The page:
As you’ve probably noticed from using Github’s Automatic Page Generator, or past web-development experience, a website consists of more than just a single HTML file. Besides having multiple pages (i.e. multiple HTML files), most websites also have image files, for example.
By using Github.com’s web interface, we’ve been able to add and edit text files. But, at the time of writing, there isn’t a way to add multimedia assets, such as images, to our repo.
Even if Github adds such an upload feature to its web interface, you can imagine that it will be a bit cumbersome to build an entire website, from scratch, from within your web browser. What would be convenient is if we could build the website on our own operating system, e.g. using the files and folders system that we’ve been accustomed to since the first Macintosh and Windows system.
So this chapter walks through the process of downloading a local copy of our Github repo, editing and changing the files on our own computer system, and then syncing those changes so that they appear on our live Github-powered portfolio pages.
Download the Github application
Github provides a desktop application to let you manage your Github-based repos with a graphical interface. Downloading and using the Github desktop app is entirely optional; most developers manage their repos from the command-line. But using the Github desktop app provides the smoothest transition from the web-browser editing we’ve done so far.
The Github app for Mac can be found here:
The Github app for Windows is here:
Github also has online documentation for its desktop app, but assumes you’re using it to do the full range of Git/Github functionality.
Find the zip file in your Downloads folder
Double-click on the zip file which will produce a Github.app file. You can move this file to your Applications folder, or just double-click it and the app will offer to move itself for you.
The app should ask you to sign with your Github credentials so that it can sync with your Github.com account.
Let’s get quickly acquainted with the Github Desktop App.
First look at the sidebar: you should see two subheads with (short) lists:
- THIS COMPUTER
- My Repositories
Those two subheads represent the two physical locations where your Github repos might be stored: on Github.com (which you’ve been working with so far, via web browser) and on your own computer.
If you click on the My Repositories item, under the THIS COMPUTER subhead, you should see an empty screen. This is because you haven’t yet copied your Github repos to your computer yet.
Now click on username under the GITHUB.COM subhead. You should see a lone repo:
This is the publish-to-Github-Pages repo you’ve been editing for the entirety of the lesson so far. As you create new repos on Github.com, they will show up in this listing.
And as you clone those repos over to your local computer, you’ll see a similar list under THIS COMPUTER » My Repositories.
Let’s now create our first cloned repo.
Clone a repo
A little Git terminology: the term clone refers to a git function that makes an entirely new copy of a repo. At the most basic level, this is no different than stashing a project folder on a USB drive or Dropbox and allowing collaborators to copy it onto their own computer.
In the Github Desktop App sidebar, click the GITHUB.COM » username repo. In the right-side of the app, you should see a button that says Clone to Computer. Click it.
The app should pop-up a prompt asking you where to download the repo to. Again, cloning a repo from Github.com to your own computer is essentially the same as downloading a copy of it.
Now in the desktop app sidebar, click on the THIS COMPUTER » My Repositories list item. The right-side of the destkop app should now have a single item: the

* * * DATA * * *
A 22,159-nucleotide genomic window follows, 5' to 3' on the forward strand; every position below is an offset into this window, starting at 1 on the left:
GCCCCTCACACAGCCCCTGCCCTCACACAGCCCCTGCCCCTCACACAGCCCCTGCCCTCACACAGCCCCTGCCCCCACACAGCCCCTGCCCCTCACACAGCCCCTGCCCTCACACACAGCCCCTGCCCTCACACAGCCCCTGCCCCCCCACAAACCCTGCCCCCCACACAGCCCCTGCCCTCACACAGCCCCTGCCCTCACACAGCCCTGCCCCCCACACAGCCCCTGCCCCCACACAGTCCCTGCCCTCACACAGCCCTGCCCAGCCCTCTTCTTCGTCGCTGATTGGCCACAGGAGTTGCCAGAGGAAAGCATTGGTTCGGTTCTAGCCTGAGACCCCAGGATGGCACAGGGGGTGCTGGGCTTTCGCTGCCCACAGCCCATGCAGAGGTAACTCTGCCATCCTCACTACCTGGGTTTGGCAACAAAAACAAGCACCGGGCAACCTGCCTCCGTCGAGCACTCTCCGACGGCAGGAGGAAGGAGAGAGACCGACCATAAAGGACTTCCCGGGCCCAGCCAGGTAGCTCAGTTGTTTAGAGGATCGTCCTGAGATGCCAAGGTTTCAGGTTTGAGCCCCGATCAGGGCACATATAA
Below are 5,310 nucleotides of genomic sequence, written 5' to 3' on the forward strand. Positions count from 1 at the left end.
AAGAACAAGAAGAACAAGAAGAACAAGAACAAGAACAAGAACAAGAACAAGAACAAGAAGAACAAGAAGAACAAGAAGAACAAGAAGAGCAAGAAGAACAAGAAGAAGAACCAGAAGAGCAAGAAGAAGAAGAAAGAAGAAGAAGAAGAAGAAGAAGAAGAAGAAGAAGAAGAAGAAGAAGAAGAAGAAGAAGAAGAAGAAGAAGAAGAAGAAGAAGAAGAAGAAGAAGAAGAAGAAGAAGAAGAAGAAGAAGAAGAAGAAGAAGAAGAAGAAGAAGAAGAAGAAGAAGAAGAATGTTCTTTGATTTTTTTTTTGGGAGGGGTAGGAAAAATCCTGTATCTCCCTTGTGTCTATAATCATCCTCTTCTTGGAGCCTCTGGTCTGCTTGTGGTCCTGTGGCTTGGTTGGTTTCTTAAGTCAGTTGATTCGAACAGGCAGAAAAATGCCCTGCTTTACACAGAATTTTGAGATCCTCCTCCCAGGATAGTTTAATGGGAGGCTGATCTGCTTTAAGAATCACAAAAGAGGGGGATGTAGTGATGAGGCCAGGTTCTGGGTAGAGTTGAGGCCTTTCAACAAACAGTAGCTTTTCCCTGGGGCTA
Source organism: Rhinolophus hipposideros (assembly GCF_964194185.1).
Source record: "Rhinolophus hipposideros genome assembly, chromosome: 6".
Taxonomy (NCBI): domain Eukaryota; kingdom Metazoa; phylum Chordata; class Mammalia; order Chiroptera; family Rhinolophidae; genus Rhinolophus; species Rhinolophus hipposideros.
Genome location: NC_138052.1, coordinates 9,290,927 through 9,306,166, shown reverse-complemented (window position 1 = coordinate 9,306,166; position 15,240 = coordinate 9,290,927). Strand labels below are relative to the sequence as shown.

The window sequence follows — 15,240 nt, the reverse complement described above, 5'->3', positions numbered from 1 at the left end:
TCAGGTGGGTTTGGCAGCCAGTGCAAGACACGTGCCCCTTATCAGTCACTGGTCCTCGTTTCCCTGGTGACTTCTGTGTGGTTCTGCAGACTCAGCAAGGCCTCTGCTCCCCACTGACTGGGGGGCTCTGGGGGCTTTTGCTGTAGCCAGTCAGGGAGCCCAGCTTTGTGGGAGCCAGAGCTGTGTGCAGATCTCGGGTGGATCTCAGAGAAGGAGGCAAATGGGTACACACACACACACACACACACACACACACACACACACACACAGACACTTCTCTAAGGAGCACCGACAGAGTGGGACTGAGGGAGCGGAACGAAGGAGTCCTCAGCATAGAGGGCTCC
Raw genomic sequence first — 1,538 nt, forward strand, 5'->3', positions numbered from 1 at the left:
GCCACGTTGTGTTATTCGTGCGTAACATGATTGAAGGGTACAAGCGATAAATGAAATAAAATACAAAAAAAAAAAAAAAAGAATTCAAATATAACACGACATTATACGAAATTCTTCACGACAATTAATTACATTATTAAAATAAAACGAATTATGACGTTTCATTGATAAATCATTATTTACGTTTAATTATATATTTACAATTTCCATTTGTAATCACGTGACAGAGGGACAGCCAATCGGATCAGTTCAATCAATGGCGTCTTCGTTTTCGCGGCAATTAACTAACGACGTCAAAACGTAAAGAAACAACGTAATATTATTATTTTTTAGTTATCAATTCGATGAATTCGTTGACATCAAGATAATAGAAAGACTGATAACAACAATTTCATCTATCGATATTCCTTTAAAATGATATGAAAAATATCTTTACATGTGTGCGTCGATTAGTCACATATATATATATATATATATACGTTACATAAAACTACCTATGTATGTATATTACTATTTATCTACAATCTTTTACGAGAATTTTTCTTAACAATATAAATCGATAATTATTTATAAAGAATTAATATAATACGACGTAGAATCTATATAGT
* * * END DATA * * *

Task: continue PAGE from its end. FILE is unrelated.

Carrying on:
username/username.github.io repo, with a message saying it was “Synchronized less than a minute ago”.
Right-click on the cloned repo item, which will bring up a pop-up menu.
If you select View on Github, it will take you to that repo’s top-level page on Github.com, which you’re familiar with by now.
If you select Remove, it will delete the repository from your computer but will leave alone the copy on Github.com. Deleting a clone doesn’t delete the master copy.
For now, select Show in Finder, which should take you to where you told the Github app to clone the repo.
Your repo should have been downloaded to a folder named:
Double-click your repo folder. Does that file listing look familiar? Visit your repo folder at Github.com if you need to refresh your memory. See, a Git repo is very much like a typical folder of files.
The takeaway here is that Github.com can be seen, for our purposes, as a website that stores a copy of our project and allows us to peruse it via a web browser. But at any time, we can make an exact copy of the repo and distribute our files as we please.
Viewing the Git activity
Of course, a Git repo has a few additional features to it. There’s a (hidden) metadata file that lists, among other things, the repo’s configuration settings and history. In the desktop app’s My Repositories listing, either double-click your cloned-repo item, or click the little arrow button that’s at the right end of the listing.
The Github Desktop App will now focus on the cloned repo: the left sidebar will change to fit this context with a set of new buttons.
Notice the top-navigation: when you want to go back to the top-level list of repositories, simply click on Repositories.
Part of cloning a repo is you also clone the git activity, i.e. the history of changes so far.
That commit history and the messages should look familiar to you.
Making changes to our local repo
Visit your cloned repo folder wherever you downloaded it.
Go ahead and click through the files. The images should open in your native image editor, text files in your text editor, and so forth.
I’ve chosen to open the
index.html file in my own text-editor (Sublime Text, which you can try for free) to change the YouTube embed code.
In my example, I’m removing the current YouTube
<iframe> embed code and replacing it with this one:
<iframe width="560" height="315" src="//www.youtube.com/embed/zVTwUVHefgM" frameborder="0" allowfullscreen></iframe>
Editing our local, cloned
index.html and saving it with our own text editor is no different than just editing
README.md) in the web browser, as we’ve done previously.
Except that the file is only updated on our computer. Again, we’re working on a clone of the project repo, which now exists independently of the copy on Github.com. Just as if you gave a haircut to an identical (human) twin, the hair on the other twin doesn’t automatically update, so do our file changes not automatically propogate to all the other cloned repos.
So the upshot is we can make changes to our cloned repo without screwing up work that we’ve stored on Github.com. However, the repo on Github.com is the one that gets published via Github Pages.